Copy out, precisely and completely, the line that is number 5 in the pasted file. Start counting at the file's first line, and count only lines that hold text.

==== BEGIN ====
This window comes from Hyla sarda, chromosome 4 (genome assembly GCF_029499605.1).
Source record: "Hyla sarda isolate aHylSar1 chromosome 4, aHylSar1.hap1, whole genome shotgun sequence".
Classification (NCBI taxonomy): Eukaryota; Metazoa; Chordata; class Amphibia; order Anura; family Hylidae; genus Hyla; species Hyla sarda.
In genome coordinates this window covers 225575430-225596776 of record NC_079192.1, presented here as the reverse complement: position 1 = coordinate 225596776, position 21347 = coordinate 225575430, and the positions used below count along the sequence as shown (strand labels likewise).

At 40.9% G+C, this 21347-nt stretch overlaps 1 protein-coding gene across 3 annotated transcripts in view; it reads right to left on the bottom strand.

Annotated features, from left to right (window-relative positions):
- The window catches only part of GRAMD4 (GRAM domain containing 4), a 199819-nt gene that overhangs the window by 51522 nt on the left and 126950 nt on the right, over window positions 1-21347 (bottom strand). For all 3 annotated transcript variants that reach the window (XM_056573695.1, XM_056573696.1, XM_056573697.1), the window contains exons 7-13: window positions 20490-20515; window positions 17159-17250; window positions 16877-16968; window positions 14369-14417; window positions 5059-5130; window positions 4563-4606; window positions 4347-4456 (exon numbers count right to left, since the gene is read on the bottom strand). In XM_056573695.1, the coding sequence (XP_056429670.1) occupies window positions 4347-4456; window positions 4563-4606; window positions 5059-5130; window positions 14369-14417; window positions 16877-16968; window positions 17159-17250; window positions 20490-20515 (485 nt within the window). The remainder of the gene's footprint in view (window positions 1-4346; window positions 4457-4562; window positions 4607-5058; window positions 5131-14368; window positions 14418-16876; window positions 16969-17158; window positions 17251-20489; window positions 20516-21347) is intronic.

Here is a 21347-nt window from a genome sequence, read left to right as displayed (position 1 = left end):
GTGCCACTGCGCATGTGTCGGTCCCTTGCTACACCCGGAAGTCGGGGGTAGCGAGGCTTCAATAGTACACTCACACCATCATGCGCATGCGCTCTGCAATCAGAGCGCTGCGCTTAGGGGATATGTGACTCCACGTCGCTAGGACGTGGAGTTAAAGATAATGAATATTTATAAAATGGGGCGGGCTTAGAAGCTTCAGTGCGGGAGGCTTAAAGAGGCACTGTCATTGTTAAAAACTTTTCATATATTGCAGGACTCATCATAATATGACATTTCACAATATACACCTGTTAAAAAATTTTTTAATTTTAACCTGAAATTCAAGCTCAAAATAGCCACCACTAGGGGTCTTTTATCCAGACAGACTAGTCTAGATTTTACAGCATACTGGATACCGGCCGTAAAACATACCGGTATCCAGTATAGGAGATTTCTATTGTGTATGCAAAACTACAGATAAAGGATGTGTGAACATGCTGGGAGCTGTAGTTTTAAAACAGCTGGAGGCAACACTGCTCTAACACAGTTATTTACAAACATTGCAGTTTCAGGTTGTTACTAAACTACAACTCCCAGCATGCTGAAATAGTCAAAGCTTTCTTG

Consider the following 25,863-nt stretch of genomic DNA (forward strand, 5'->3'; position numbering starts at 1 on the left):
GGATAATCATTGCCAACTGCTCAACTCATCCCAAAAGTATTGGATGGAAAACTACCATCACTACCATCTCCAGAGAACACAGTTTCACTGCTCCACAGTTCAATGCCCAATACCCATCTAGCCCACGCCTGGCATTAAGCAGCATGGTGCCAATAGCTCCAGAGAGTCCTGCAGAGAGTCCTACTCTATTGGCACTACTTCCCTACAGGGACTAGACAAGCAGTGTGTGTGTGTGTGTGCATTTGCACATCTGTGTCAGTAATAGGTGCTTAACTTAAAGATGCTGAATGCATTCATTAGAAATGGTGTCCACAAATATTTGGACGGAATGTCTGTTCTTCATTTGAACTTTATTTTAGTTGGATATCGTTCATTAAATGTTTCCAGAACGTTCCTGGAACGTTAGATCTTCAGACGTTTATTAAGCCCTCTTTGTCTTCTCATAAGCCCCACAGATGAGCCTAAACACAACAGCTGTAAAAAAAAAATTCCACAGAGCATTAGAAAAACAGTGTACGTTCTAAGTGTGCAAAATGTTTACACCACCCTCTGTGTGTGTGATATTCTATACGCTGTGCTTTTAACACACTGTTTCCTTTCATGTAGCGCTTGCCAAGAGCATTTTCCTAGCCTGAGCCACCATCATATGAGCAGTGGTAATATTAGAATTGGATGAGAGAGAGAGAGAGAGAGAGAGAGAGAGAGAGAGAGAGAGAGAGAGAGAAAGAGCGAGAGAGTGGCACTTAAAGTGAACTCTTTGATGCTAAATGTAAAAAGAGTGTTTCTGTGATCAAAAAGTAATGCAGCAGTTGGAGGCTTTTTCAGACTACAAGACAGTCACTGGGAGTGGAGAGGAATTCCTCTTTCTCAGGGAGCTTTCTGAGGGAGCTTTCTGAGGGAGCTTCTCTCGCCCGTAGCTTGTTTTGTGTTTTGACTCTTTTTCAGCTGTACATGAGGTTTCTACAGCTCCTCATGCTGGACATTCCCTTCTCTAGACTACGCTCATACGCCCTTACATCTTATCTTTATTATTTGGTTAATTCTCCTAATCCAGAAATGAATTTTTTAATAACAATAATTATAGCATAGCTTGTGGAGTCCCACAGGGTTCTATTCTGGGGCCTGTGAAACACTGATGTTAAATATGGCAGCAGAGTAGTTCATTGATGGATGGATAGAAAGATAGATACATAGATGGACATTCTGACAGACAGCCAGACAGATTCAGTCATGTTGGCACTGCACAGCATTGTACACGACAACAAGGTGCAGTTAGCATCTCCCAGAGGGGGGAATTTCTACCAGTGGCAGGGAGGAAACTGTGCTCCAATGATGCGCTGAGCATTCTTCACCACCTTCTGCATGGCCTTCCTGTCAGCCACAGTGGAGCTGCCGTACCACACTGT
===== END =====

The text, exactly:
At 40.9% G+C, this 21347-nt stretch overlaps 1 protein-coding gene across 3 annotated transcripts in view; it reads right to left on the bottom strand.